Weed-induced Derealization, Depersonalization, and Existential Crisis

This is my story of struggling with depersonalization and derealization, leading to an existential crisis. My particular case was drug-induced, but I believe it can happen after any kind of highly stressful event. In the next few days/weeks/months I’ll post a second article about how I overcame this. (Second article now up here) If you’d like to contact me, use the link in the top right corner or leave a comment.

What triggered it?

Factory Lights
‘In the darkness of my room I started seeing little circles of green light all across my field of vision, very similar to how light from distant sources appears through unfocused lens.’ Picture by Graham Corner

A little more than a month ago I smoked too much cannabis¹. I’m a very occasional smoker, so when I do it I usually have no tolerance whatsoever. I loaded a bong, proceeded to take a huge rip and instantly felt sick. Within a minute I was pretty much immobilized on my bed, unable to form a coherent thought, my body shaking and my muscles twitching uncontrollably. The thing that followed is what I believe was my first ever full-blown panic attack. At the root of it was my deep-seated hypochondriacal fear of turning psychotic, which had been aggravated only few days before that on my 1P-LSD trip (that trip report was not very well written), where I decided that I wouldn’t be doing any more psychedelics in the near future but still thought of weed as pretty benign.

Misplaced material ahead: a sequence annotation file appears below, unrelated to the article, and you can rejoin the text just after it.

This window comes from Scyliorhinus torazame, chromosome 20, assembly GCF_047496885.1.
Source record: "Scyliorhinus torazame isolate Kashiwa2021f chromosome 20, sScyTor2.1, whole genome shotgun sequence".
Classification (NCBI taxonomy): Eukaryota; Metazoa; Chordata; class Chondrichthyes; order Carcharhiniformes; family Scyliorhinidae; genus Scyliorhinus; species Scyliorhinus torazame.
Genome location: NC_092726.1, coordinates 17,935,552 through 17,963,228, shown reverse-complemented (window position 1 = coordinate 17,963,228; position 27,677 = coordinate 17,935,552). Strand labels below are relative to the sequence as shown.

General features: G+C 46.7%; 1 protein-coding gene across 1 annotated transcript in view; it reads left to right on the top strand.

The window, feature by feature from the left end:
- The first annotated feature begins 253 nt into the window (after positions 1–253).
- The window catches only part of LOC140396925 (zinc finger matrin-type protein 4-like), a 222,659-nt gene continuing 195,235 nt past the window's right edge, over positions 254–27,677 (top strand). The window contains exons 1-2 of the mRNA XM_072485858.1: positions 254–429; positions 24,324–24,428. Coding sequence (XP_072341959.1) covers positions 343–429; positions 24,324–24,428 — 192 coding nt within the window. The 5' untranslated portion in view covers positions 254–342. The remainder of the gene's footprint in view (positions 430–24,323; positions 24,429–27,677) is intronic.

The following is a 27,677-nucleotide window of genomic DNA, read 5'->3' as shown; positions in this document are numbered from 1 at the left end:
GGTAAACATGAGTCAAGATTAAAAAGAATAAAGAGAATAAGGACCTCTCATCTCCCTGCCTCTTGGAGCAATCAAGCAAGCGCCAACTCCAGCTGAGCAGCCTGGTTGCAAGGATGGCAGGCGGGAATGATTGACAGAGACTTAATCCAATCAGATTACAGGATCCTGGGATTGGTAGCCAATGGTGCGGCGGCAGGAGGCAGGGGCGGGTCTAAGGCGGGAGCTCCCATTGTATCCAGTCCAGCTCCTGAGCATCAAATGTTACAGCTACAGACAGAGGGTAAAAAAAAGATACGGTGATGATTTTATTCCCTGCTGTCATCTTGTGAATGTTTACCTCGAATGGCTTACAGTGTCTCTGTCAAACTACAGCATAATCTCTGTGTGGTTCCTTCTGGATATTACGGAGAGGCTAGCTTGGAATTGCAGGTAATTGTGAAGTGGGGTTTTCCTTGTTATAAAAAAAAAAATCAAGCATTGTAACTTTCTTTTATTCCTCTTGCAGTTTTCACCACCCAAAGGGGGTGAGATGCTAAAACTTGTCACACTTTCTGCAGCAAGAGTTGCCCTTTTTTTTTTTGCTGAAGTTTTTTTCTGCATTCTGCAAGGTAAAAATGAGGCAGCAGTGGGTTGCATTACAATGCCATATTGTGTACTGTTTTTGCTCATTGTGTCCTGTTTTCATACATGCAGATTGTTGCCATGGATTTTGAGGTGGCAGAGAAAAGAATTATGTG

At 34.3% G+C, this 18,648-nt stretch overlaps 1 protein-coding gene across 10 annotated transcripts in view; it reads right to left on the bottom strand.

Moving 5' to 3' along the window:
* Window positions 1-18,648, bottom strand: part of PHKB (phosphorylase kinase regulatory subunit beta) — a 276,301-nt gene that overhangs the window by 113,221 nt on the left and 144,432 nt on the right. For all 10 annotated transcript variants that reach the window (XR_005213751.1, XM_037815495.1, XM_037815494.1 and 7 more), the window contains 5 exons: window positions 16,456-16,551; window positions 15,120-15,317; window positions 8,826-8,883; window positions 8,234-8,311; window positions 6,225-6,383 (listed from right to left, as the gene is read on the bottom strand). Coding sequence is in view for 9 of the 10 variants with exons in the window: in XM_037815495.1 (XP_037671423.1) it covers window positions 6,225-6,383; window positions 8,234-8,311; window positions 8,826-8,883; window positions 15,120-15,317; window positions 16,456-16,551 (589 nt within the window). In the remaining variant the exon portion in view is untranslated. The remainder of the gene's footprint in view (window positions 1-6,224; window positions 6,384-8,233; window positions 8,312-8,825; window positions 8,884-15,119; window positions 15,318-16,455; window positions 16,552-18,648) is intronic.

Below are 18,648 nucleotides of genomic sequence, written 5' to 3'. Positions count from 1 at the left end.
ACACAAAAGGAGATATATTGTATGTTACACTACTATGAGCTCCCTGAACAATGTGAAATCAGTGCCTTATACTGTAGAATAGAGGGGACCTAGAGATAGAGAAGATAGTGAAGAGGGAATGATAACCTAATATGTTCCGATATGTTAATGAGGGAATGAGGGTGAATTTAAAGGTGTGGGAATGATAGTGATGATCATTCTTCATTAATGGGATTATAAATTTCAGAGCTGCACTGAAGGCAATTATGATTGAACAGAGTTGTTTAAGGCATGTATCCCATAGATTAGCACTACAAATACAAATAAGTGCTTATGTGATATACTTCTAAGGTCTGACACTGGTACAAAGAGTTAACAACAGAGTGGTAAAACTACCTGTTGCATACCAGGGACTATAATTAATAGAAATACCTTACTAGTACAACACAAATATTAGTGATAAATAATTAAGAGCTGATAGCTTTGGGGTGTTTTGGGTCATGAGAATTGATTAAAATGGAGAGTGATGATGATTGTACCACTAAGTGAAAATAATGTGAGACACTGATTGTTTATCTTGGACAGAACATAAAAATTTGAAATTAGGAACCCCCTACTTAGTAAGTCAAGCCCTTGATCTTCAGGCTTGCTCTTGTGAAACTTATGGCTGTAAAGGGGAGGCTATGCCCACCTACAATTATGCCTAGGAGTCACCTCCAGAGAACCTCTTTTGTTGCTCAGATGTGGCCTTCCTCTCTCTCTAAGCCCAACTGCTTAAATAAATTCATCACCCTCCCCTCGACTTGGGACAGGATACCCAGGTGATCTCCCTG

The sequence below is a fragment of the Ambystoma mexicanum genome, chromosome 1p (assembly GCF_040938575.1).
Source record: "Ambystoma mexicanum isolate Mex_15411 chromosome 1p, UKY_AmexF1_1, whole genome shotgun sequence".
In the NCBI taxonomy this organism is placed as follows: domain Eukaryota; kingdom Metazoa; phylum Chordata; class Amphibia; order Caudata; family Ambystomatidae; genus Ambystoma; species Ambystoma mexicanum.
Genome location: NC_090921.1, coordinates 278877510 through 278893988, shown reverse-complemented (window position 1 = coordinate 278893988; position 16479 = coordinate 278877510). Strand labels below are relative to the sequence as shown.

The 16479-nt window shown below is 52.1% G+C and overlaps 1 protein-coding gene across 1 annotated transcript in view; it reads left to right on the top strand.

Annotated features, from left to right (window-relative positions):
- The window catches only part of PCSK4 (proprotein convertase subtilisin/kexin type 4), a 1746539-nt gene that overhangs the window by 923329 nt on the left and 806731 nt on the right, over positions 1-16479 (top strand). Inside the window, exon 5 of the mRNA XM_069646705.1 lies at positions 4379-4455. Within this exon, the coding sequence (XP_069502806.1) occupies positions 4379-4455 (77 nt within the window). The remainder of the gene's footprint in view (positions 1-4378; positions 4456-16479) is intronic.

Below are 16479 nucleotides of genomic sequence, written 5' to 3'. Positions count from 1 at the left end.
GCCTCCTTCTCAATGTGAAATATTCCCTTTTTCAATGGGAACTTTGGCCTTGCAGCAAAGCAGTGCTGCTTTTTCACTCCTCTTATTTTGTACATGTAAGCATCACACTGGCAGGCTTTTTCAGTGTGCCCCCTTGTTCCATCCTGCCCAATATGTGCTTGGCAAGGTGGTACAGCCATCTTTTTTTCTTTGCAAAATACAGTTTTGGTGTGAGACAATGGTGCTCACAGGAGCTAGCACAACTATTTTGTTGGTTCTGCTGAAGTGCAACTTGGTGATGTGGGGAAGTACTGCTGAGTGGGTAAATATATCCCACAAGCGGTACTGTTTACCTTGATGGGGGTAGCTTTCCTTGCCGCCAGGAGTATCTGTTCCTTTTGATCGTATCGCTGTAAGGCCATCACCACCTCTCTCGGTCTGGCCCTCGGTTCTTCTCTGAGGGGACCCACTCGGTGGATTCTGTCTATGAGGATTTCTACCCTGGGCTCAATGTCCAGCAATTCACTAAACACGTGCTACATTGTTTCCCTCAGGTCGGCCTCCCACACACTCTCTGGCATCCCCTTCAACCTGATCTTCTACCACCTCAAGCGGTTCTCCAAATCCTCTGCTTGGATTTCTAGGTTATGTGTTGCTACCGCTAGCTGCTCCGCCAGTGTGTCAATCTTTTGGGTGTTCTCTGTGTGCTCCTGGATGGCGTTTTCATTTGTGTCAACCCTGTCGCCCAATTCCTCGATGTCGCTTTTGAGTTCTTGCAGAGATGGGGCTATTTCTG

My short-term and long-term memory was severely impaired, to the point where I wasn’t sure who I was or what I was, and although I had some sense of those things, it felt as if all my life and all my memories to this point were part of a distant dream that’s fading away ever so rapidly. In the darkness of my room I started seeing little circles of green light all across my field of vision, very similar to how light from distant sources appears through unfocused lens. My thoughts were racing and I was becoming more and more paranoid that I can’t control them. I remembered that schizophrenics have intrusive disturbing thoughts that manifest themselves as audio hallucinations (hearing voices basically), so I started panicking over whether I’m hearing voices or are my thoughts just completely random and fucked (which I guess means I was having some type of meta-cognitive process going on i.e. thinking about my thinking). To make sure I wasn’t actually hearing voices I started making noises so I could compare audio stimulation to thinking. Having to do this made me panic even more that I’ve completely lost it. I just wanted to shut down my brain, so the whole thing would end, but that seemed impossible with my body in a fight or flight state. Somehow I managed to fall asleep maybe an hour into this.